Married, Lonely and Desperate: Learning to Reconnect with Your Spouse

Kashina Harris, MA, CIT

You may feel as though your marriage is a war zone rather than a place of safety, comfort, and solitude. The war you experience isn’t the type that requires gun fire and actual armed danger, but the silent explosions that strike discomfort, hopelessness, and soul wrenching emotions on the inside.

If this sounds like you, read more to find out what Kashina Harris, MA, CIT, says about how to work on increasing emotional affection at home and strengthening your marriage.

In this Article:

  1. War and Marriage
  2. Lonely at Home?
  3. Let it all Hang Out
  4. Extra! Read All About It!
  5. Press On

About the Author

This article is based on scientific evidence and clinical experience, written by a licensed professional and fact-checked by experts.

Kashina Harris, MA, CIT is a Counselor in Training, specializing in marriage counseling. You can schedule an appointment with Kashina for online counseling.

Watch this video on YouTube.

Married, Desperate, and Lonely

War and Marriage

Some people, like my friends Sam and Heather, feel as though their marriage is a war zone rather than a place of safety, comfort, and solitude. The war they experience isn’t the type that requires gun fire and actual armed danger, but the silent explosions that strike discomfort, hopelessness, and soul wrenching emotions on the inside.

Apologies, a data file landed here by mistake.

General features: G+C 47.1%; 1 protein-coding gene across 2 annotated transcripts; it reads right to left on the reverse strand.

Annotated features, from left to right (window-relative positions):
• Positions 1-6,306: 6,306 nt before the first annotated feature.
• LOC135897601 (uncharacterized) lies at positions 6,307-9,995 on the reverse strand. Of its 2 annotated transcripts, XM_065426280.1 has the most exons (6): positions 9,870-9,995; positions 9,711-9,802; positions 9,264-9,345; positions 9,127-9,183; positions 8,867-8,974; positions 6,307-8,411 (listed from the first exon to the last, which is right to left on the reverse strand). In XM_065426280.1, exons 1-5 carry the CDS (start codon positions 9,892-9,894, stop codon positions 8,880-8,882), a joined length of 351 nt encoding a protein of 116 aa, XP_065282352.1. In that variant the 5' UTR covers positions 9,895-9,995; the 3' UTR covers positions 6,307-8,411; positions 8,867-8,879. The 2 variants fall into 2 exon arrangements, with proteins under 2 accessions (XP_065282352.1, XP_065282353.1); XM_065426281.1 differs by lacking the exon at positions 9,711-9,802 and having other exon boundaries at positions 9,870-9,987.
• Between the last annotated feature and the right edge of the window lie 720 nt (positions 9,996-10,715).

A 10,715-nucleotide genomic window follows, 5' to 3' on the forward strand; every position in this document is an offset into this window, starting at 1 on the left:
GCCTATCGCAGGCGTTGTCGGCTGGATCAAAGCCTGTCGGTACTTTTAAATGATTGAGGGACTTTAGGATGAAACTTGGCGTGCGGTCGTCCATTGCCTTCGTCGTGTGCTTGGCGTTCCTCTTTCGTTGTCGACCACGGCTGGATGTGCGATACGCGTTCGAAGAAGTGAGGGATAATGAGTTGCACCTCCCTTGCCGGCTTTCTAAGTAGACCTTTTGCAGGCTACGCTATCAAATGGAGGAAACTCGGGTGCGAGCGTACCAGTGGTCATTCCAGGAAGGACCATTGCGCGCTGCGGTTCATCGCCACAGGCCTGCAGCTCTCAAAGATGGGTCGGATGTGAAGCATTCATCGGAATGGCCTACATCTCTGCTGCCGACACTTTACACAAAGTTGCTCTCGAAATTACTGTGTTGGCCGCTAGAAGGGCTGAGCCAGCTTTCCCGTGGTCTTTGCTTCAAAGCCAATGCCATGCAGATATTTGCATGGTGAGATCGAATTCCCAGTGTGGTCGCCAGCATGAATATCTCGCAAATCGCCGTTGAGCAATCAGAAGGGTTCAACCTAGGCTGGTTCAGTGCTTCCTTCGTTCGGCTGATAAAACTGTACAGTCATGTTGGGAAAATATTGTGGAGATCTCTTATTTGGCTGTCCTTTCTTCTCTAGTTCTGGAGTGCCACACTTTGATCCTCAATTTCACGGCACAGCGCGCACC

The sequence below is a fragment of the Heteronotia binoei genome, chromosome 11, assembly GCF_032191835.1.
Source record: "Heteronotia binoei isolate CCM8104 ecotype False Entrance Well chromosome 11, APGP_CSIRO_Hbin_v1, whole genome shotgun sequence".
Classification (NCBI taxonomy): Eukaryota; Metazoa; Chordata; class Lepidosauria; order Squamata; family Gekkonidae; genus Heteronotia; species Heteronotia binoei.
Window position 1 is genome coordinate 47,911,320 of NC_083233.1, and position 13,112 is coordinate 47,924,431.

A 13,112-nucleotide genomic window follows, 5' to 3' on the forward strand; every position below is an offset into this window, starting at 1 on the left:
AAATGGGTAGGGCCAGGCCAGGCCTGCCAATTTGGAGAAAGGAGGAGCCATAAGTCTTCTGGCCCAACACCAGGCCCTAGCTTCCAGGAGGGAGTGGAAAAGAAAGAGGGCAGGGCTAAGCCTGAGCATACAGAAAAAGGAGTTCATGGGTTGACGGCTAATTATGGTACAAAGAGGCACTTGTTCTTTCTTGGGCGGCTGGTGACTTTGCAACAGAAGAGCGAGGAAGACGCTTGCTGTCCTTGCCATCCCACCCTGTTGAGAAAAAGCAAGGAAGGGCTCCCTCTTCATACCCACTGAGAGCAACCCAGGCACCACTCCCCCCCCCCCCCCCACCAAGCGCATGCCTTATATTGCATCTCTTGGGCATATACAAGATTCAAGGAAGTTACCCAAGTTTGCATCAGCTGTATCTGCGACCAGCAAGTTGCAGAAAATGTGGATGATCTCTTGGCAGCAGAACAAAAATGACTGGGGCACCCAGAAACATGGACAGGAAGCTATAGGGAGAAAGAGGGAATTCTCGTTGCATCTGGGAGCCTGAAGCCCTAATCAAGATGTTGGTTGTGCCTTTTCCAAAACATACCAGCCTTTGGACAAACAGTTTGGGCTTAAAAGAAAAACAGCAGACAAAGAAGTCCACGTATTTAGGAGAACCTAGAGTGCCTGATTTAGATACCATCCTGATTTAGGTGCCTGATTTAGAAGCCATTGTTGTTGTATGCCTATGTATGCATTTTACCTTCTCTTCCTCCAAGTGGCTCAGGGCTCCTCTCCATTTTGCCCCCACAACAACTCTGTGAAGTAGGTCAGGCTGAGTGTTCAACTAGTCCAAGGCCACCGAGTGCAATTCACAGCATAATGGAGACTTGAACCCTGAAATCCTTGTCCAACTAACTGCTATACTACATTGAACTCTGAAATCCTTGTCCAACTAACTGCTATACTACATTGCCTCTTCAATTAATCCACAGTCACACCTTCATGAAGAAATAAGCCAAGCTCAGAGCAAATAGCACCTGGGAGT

Though war and marriage are strikingly different concepts, they both put people in a situation to be vulnerable, which comes at a cost of uncertainty. If you are thinking to yourself, “Why am I the only person in a lonely and desperate place in my marriage?”, you are NOT alone. Startling statistics show that over 60% of people who are married reported having feelings of loneliness (Winch,G., Psychology Today).

Where are these struggling couples? They are fighting a war. They are not truly happy with their marriage.  They are in hiding, as this type of internal war is easy to disguise and confusing. Social media is not a place to see couples openly share their hearts about their inability to connect, nor do they arrive at church wearing their battle wounds. Could you imagine a post that reads,  “Lonely and desperate in my marriage for 10 years now, Happy Anniversary” with a picture of a couple as the wife engages on her phone and the husband is watching television across the room…Yikes!!

Lonely at Home?

Sam often described church and family gatherings as the times when he felt the most loved by Heather. The happiness and smiling was something rarely achievable behind closed doors. Heather felt reassured of Sam’s love for her by his gestures such as holding hands, kissing her forehead, almost as if he was proclaiming his love for her to the whole world. When alone, however, Sam and Heather experience distance and loneliness.

Although,  it might appear at first glance that relationships without raised voices, destructive conversations and physical abuse are successful, this can be deceiving.  The silence ignites indifference, holding them back from their true desire to be fully connected with each other.  The distance is masked by life’s distractions.  Sue Johnson, in her book Hold Me Tight, explained it this way, “When marriages fail, it is not increasing conflict that is the cause, it is decreasing affection and emotional responsiveness…” Learning to connect with your spouse can look very different for each couple, but below are three common ways to begin the process. My hope is these three suggestions are memorable, so forgive me for the slightly cheesy headings.